Malaysiakini Letter

Art Harun, where art thine reform?

Ong & Hanif  |  Published:

LETTER | Azhar Harun or Art Harun was appointed as Election Commission (EC) chairperson in September 2018 but after about four months, what has he done to reform the EC?

The EC under BN had stopped distributing the RDPT to political parties before GE14 and this policy is still in force. The RDPT is important for the stakeholder to counter-check on the abuse of voter registration.

In the Nibong Tebal parliamentary constituency, a certain unscrupulous party in cahoots with the JPN plus the EC had transferred 2,956 voters from outside of the constituency to Nibong Tebal and 1,217 voters were transferred between the state constituencies within Nibong Tebal from the Jawi state constituency to either Sungai Bakap or Sungai Acheh so that it could ostensibly benefit Umno in both Sungai Bakap or Sungai Acheh.

Besides this transfer of voters from outside Nibong Tebal, some of the voters in Nibong Tebal were transferred out to the Perai state constituency and most of these voters did not even know that they were transferred until they found out about it just before the GE14.

Their addresses inside their MyKad chip were changed to those addresses in Perai thus making them eligible to be transferred to the Perai state constituency. These poor voters are now voters in constituencies far away from their home and most likely this will prevent them from voting in the next election.

With Art Harun around, can the EC restore the policy of distributing the RDPT in MS Access as EC used to all the stakeholders? The RDPT which contains the voter’s information like name, new and old IC number, localities, voting districts, etc and most importantly the addresses of newly-registered or newly-transferred voters. It would be of great help if the EC could include the contact number of these voters so that they can be called and their identities verified.

Talking about localities, the EC should standardise the naming of localities by referring to the smallest possible location. For example, it should use the name of the road or street as the localities instead of the name of the residential area.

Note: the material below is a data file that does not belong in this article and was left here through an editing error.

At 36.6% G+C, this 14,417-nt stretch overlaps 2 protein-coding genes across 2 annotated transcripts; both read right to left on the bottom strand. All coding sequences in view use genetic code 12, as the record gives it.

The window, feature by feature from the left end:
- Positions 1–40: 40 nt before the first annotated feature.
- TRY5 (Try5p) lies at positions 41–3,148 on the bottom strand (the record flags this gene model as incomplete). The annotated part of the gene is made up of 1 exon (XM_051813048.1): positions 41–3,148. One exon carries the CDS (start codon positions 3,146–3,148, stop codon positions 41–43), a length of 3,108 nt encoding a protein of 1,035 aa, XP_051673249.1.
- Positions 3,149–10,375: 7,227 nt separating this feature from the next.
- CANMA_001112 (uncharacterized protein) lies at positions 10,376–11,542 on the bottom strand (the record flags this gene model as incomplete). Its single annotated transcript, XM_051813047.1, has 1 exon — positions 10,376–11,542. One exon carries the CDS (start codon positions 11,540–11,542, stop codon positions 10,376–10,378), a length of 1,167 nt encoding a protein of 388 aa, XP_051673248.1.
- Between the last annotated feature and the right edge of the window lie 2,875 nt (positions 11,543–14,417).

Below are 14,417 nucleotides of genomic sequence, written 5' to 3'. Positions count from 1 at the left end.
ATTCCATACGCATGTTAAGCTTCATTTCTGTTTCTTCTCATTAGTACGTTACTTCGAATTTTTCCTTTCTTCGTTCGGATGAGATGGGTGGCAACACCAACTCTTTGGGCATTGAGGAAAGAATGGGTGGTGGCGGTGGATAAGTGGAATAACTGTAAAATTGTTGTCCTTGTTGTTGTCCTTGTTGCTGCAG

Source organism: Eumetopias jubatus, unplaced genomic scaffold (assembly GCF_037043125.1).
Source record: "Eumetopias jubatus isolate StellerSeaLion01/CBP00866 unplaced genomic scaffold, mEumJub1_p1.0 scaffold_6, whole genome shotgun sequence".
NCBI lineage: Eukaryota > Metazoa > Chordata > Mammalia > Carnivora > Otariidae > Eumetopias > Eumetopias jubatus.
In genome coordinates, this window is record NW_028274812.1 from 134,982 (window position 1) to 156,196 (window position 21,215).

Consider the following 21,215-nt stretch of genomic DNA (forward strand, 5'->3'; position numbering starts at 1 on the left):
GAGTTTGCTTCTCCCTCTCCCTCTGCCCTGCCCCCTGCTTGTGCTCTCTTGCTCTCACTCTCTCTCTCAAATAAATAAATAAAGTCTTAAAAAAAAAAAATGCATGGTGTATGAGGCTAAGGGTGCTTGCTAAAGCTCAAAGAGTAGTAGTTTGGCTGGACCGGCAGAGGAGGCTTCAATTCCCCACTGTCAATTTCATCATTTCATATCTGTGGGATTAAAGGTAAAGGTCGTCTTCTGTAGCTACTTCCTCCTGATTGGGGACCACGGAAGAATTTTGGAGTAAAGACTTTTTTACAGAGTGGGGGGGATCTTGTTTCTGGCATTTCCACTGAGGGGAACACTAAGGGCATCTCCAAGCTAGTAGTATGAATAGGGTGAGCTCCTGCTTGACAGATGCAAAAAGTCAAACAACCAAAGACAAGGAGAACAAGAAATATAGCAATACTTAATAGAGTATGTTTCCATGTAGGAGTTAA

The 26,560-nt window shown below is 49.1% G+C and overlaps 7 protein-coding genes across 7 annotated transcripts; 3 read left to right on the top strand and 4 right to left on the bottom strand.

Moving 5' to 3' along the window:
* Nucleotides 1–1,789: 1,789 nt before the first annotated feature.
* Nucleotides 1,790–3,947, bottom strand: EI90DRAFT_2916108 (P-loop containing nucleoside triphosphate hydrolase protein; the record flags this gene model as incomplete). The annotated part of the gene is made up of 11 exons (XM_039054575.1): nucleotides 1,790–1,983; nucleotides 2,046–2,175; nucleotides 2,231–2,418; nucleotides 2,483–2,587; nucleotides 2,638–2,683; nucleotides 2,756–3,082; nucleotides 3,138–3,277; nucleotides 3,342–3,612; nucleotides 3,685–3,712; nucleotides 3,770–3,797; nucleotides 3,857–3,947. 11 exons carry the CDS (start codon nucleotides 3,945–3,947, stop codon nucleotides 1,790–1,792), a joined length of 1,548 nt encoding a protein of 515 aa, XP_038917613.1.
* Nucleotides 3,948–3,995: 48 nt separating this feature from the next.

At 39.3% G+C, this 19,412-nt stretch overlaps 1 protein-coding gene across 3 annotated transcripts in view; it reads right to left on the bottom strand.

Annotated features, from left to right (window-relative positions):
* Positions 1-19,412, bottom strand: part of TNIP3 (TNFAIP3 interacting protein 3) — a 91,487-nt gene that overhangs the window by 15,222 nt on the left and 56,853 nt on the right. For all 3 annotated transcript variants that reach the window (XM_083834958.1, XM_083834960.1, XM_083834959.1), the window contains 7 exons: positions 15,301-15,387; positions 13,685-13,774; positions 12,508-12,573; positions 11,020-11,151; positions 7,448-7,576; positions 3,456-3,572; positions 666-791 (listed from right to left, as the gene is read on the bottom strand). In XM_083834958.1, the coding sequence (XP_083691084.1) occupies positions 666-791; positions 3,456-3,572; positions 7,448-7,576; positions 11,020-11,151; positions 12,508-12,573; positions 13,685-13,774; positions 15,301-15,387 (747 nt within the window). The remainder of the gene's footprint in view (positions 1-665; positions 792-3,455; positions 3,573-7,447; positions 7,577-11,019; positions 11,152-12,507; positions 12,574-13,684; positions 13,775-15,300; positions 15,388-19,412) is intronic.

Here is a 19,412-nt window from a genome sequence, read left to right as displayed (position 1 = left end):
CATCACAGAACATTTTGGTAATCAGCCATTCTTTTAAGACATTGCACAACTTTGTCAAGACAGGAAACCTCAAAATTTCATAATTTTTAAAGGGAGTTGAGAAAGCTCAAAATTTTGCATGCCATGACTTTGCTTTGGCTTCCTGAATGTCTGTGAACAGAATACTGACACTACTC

The EC has renamed most of the localities based on a larger area or a general name which makes it difficult for candidates to locate voters.

Between 2008 and 2010, the EC renamed 9,218 localities affecting 587,680 voters in Selangor alone.

The Daftar Pemilih Induk (DPI) or Daftar Pemilihan Pilihanraya (DPPR) still does not provide the addresses of the voters. How are the candidates able to locate the voters when the name of the localities provided by the EC is very general for example, Bandar Tasek Mutiara which is a big housing estate with more than 10,000 residents and 4, 238 registered voters during GE14.

Shouldn’t the EC be making it easier for the contesting candidates to locate voters and canvass for their votes by including the voters’ addresses or/and contact numbers in the DPI?

Meanwhile, the problem relating to voters registered without house numbers increased dramatically from about 668,710 voters on the DPI in 2010 to 4,393,216 voters during GE14. In some cases, the EC registered these voters with their house number or addresses but somehow these were not included in the DPI.

Even in Putrajaya, there were voters there without house numbers as can be seen in the DPI provided by the EC. This is not possible because Putrajaya is a new township with modern housing estates.

On the belah bahagi process the EC rules are as follows:

“Prinsip/Dasar Belah Bahagi SPR:

Urusan belah bahagi daerah-daerah mengundi adalah ditumpukan dan terhad dalam satu-satu Bahagian Pilihan Raya Negeri sahaja. Oleh itu, urusan belah bahagi daerah-daerah mengundi adalah tidak boleh sama sekali melampaui sempadan Bahagian Pilihan Raya Negeri apatah lagi parlimen termasuklah urusan untuk tujuan mencantumkan 2 daerah mengundi yang kecil atau sebahagiannya yang terletak di sempadan 2 Bahagian Pilihan Raya yang berlainan.”

Sadly, the EC did not follow its own rule in performing the belah bahagi process across two different parliamentary constituencies as happened before 2011. In Selangor, the EC cut across the boundaries of two parliamentary constituencies involving 2,588 voters and 2,738 voters across two different state constituencies. It also happened in Perak affecting 5,591 voters.

Putrajaya should set up a mechanism to stop the EC from performing tasks that do not follow its own rules and regulations. They shouldn’t be allowed to have a free hand in changing things as they like.

Also, the closing hour for the Jelai state constituency's polling stations in Cameron Highlands was set by the previous EC administration but it was wrong for the current EC to blindly follow it. Why did it not extend the voting hours in Jelai for the convenience of the voters?

Voting centres with more than 1,500 voters should be allowed to open until after 5pm if the distance of travel from the furthest points in the voting district is very far from the voting centre.

Lastly, it is commendable that the EC has published the full result of the Cameron Highlands by-election but it could do better by having the results in a scoresheet format. This will make life easier for those who want to analyse the outcome of an election.

It is important that a check and balance system be put in place to ensure that there is no abuse of power within the EC or any GLC.

All the above reform initiatives do not require any amendment of the Federal Constitution. So what are you waiting for, EC?

The views expressed here are those of the author/contributor and do not necessarily represent the views of Malaysiakini.

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